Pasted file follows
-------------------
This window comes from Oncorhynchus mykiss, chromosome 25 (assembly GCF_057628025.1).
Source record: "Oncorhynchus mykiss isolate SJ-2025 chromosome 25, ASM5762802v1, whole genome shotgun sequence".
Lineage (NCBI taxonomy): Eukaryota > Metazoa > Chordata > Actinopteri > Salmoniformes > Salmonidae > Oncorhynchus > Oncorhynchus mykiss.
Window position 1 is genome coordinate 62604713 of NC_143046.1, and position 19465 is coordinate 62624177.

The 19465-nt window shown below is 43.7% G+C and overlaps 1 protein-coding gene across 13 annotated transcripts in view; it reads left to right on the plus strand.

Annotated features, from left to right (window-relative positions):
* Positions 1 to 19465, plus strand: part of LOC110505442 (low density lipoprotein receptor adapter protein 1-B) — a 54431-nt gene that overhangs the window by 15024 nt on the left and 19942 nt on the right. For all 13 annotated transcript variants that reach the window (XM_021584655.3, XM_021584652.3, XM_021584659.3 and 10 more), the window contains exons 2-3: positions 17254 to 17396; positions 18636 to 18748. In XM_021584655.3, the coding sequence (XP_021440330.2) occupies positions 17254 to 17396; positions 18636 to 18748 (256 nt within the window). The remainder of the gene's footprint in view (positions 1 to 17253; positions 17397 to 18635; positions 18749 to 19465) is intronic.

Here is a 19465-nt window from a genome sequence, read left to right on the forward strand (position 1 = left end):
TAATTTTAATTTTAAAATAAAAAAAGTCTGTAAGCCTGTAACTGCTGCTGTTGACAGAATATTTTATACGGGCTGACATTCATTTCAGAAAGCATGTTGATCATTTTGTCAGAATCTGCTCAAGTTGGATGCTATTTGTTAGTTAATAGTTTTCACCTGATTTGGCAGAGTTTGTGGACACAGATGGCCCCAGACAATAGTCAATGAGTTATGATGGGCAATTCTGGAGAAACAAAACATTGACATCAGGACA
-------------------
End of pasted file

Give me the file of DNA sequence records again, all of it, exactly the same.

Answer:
This window comes from Oncorhynchus mykiss, chromosome 25 (assembly GCF_057628025.1).
Source record: "Oncorhynchus mykiss isolate SJ-2025 chromosome 25, ASM5762802v1, whole genome shotgun sequence".
Lineage (NCBI taxonomy): Eukaryota > Metazoa > Chordata > Actinopteri > Salmoniformes > Salmonidae > Oncorhynchus > Oncorhynchus mykiss.
Window position 1 is genome coordinate 62604713 of NC_143046.1, and position 19465 is coordinate 62624177.

The 19465-nt window shown below is 43.7% G+C and overlaps 1 protein-coding gene across 13 annotated transcripts in view; it reads left to right on the plus strand.

Annotated features, from left to right (window-relative positions):
* Positions 1 to 19465, plus strand: part of LOC110505442 (low density lipoprotein receptor adapter protein 1-B) — a 54431-nt gene that overhangs the window by 15024 nt on the left and 19942 nt on the right. For all 13 annotated transcript variants that reach the window (XM_021584655.3, XM_021584652.3, XM_021584659.3 and 10 more), the window contains exons 2-3: positions 17254 to 17396; positions 18636 to 18748. In XM_021584655.3, the coding sequence (XP_021440330.2) occupies positions 17254 to 17396; positions 18636 to 18748 (256 nt within the window). The remainder of the gene's footprint in view (positions 1 to 17253; positions 17397 to 18635; positions 18749 to 19465) is intronic.

Here is a 19465-nt window from a genome sequence, read left to right on the forward strand (position 1 = left end):
TAATTTTAATTTTAAAATAAAAAAAGTCTGTAAGCCTGTAACTGCTGCTGTTGACAGAATATTTTATACGGGCTGACATTCATTTCAGAAAGCATGTTGATCATTTTGTCAGAATCTGCTCAAGTTGGATGCTATTTGTTAGTTAATAGTTTTCACCTGATTTGGCAGAGTTTGTGGACACAGATGGCCCCAGACAATAGTCAATGAGTTATGATGGGCAATTCTGGAGAAACAAAACATTGACATCAGGACA